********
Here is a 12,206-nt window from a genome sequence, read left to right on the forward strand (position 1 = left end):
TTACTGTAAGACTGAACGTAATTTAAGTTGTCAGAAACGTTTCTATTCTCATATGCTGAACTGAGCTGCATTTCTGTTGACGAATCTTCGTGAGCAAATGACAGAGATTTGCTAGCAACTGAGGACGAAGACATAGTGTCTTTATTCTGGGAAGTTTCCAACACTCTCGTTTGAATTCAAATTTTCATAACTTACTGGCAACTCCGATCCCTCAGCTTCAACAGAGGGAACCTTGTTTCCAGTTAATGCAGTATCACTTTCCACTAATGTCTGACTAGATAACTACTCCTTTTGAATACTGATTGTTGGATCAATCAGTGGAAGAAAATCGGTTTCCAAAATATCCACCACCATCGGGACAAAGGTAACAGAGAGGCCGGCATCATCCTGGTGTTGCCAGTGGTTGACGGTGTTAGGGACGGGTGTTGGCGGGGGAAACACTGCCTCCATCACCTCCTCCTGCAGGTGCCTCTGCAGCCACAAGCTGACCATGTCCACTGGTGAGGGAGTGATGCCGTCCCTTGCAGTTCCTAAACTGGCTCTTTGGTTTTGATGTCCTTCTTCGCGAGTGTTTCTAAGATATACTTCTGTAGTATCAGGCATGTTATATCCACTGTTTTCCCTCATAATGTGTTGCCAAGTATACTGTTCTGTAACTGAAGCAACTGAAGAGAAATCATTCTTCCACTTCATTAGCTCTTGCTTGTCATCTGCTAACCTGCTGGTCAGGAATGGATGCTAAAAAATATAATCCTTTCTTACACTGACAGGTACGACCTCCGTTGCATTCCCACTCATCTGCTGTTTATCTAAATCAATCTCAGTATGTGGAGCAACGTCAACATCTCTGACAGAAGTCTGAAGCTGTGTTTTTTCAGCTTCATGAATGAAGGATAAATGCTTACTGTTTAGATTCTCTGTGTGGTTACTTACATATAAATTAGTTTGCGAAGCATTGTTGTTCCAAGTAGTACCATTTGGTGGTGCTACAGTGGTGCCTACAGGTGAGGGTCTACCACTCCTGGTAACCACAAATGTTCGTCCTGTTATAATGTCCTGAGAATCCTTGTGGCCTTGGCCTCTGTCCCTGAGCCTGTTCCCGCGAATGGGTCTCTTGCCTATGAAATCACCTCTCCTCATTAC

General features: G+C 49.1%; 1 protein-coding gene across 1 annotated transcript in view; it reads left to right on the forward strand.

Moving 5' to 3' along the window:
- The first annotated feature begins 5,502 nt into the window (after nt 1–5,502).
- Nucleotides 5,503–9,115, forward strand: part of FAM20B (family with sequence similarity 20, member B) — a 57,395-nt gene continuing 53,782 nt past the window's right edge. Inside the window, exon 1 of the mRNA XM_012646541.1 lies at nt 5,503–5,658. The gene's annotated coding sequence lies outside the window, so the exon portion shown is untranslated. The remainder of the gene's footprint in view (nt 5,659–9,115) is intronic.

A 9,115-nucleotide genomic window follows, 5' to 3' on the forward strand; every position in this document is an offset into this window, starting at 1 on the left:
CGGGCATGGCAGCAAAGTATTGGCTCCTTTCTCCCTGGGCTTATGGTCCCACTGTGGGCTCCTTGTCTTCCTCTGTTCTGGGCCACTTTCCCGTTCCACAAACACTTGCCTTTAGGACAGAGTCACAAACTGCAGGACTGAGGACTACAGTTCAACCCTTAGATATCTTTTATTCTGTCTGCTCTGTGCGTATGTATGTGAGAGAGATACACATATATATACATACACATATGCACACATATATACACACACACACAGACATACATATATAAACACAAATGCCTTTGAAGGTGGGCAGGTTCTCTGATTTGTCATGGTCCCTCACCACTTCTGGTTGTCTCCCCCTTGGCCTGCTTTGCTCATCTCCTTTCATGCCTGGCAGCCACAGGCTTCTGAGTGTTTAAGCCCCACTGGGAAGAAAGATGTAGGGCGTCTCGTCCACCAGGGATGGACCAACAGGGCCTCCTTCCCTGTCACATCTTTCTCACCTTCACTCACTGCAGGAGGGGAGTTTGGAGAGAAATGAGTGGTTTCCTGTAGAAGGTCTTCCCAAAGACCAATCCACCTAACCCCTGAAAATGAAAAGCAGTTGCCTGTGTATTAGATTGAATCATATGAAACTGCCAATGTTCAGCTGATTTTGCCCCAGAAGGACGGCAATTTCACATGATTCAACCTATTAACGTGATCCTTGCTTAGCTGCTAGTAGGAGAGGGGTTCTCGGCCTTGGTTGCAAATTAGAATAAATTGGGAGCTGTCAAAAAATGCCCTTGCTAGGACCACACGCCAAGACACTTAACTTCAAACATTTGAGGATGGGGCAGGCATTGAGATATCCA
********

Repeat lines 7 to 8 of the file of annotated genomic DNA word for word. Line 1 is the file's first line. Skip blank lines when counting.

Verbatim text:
A 9,115-nucleotide genomic window follows, 5' to 3' on the forward strand; every position in this document is an offset into this window, starting at 1 on the left:
CGGGCATGGCAGCAAAGTATTGGCTCCTTTCTCCCTGGGCTTATGGTCCCACTGTGGGCTCCTTGTCTTCCTCTGTTCTGGGCCACTTTCCCGTTCCACAAACACTTGCCTTTAGGACAGAGTCACAAACTGCAGGACTGAGGACTACAGTTCAACCCTTAGATATCTTTTATTCTGTCTGCTCTGTGCGTATGTATGTGAGAGAGATACACATATATATACATACACATATGCACACATATATACACACACACACAGACATACATATATAAACACAAATGCCTTTGAAGGTGGGCAGGTTCTCTGATTTGTCATGGTCCCTCACCACTTCTGGTTGTCTCCCCCTTGGCCTGCTTTGCTCATCTCCTTTCATGCCTGGCAGCCACAGGCTTCTGAGTGTTTAAGCCCCACTGGGAAGAAAGATGTAGGGCGTCTCGTCCACCAGGGATGGACCAACAGGGCCTCCTTCCCTGTCACATCTTTCTCACCTTCACTCACTGCAGGAGGGGAGTTTGGAGAGAAATGAGTGGTTTCCTGTAGAAGGTCTTCCCAAAGACCAATCCACCTAACCCCTGAAAATGAAAAGCAGTTGCCTGTGTATTAGATTGAATCATATGAAACTGCCAATGTTCAGCTGATTTTGCCCCAGAAGGACGGCAATTTCACATGATTCAACCTATTAACGTGATCCTTGCTTAGCTGCTAGTAGGAGAGGGGTTCTCGGCCTTGGTTGCAAATTAGAATAAATTGGGAGCTGTCAAAAAATGCCCTTGCTAGGACCACACGCCAAGACACTTAACTTCAAACATTTGAGGATGGGGCAGGCATTGAGATATCCA